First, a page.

Skatemill Video Skating Analysis

A video analytic tool to improve your skating only at 4D Training Center

Welcome to “Saturday’s with Steve”, a weekly blog encapsulating everything 4D Hockey and beyond in the hockey world.  This week, I will be going in-depth on our Skating Analysis Report (S.A. Report) which is completed during a player’s first session on our Skatemill.  If you missed our earlier blog introducing our state-of-the-art Skatemill, click HERE to read all about it.  That blog will give more of an overview of everything involved with the Skatemill, while this blog will solely focus on the S.A. Report.

Skating Analysis at 4DTC

Once a player completes their first S.A. Report, either myself or another one of our Skatemill instructors will review the report with you so as to give you instant feedback.  If you didn’t have time to go over the Report immediately after the lesson, Coach Mark or Petr can always go over it with you and provide feedback notes at a later date.  We will also send you a copy of the Report by email so you are able to keep it for reference or to be able to compare the results of that Report with any you may complete at a later date.  I’ll be breaking down the S.A. Report by section, starting with Skate Position.



The first measurement taken during the Report shows us the player’s skate position when they return their stride leg.  Ideally, we are looking for the skate to come back underneath the player’s body pointing forward.  This is an issue for almost everybody I encounter on the Skatemill for the first time.  This portion of the Report also makes sure that as the player takes their next stride, the base leg stays stable and does not turn outward.  This can cause body positioning to shift therefore reducing stability and the power of the stride.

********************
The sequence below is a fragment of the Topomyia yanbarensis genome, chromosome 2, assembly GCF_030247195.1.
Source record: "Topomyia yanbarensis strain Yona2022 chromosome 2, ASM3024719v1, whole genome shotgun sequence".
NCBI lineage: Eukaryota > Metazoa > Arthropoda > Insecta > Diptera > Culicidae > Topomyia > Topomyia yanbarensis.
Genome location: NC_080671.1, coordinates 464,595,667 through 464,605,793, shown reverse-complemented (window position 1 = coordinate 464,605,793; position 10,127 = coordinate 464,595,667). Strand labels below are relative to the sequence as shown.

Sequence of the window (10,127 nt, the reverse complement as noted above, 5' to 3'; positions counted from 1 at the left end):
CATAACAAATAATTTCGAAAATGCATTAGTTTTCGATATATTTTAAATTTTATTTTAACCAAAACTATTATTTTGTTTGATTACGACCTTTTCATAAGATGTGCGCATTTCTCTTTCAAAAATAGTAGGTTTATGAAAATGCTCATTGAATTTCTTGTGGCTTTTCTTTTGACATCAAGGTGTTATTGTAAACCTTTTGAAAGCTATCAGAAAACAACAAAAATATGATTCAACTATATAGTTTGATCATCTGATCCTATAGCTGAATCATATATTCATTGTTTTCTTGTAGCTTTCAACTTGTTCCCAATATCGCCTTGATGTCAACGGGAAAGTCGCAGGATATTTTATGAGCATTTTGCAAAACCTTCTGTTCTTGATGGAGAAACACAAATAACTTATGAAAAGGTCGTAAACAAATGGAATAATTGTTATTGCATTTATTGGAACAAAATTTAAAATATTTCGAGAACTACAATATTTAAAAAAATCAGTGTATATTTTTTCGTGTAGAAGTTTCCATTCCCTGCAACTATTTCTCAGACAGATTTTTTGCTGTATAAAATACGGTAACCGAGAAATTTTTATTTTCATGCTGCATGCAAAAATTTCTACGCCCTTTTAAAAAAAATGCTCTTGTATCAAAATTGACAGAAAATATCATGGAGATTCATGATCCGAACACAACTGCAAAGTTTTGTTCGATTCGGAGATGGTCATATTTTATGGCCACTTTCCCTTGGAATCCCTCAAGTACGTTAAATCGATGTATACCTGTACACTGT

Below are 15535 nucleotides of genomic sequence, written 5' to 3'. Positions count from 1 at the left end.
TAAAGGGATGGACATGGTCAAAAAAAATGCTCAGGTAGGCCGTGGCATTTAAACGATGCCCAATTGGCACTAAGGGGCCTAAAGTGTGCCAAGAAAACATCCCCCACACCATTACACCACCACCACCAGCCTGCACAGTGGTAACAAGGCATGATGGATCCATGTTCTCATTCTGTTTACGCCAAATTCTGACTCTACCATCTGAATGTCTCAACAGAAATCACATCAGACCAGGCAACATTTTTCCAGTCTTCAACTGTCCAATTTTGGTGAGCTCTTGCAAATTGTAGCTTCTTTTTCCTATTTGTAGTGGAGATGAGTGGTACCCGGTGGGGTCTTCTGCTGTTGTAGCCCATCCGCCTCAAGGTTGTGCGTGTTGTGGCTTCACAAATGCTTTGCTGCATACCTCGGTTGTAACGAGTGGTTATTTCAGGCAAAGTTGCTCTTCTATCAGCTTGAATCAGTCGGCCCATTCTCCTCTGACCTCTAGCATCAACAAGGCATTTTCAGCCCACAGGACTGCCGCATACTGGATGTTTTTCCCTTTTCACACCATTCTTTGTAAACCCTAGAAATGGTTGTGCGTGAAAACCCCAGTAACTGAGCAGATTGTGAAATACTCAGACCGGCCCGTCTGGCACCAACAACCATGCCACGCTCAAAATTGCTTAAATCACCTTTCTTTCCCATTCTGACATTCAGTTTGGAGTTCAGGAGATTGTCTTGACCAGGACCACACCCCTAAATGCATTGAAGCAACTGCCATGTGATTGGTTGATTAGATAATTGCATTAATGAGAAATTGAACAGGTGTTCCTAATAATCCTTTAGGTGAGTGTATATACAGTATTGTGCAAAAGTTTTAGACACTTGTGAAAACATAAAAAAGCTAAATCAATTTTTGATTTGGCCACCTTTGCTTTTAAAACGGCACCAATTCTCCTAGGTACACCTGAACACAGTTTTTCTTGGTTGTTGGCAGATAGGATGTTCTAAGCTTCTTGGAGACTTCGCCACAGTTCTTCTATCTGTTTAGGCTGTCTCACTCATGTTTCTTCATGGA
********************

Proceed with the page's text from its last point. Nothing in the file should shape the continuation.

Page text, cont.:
These measurements ensure that the player’s center of balance is correct.  It is imperative that the player’s base leg is lined up with their chin.  All of the balance comes from the center of the body.  If a player is too wide, it affects both their stability and their power.  This is something that we stress in future drills to try and get the player to remember the feeling of the base leg in the proper position.


These measurements go together.  The body center movement focuses on how the player’s body moves during their skating stride.  We are looking for natural movement and equal measurements on both sides.  The shoulders and chest should stay up and still during the stride.  This is where the Arms Movement measurement comes into play, as some players will move their upper body while moving their arms.  We are looking for just the arms to move, as any unnecessary movement with the upper body will just slow us down.  The arms should swing front to back with each stride.



Moving to the second camera angle of the S.A. Report, the focus shifts to the player’s leg extension and toro position.  When skating, we want to avoid allowing our chest to dip too much towards the ice, rather we want our momentum and chest facing forward.  Another issue with having the chest too low, it does not allow us to get as deep of a knee bend, making us easier to knock off the puck and making our strides weaker.  When we are able to have a longer extension with our stride leg, it allows us to generate more power with each stride.  This leads to us not having to take as many strides as other players and still winning races to the puck because we are generating that power.  These measurements are looked at in conjunction with the measurements of the next section, as they directly affect each other.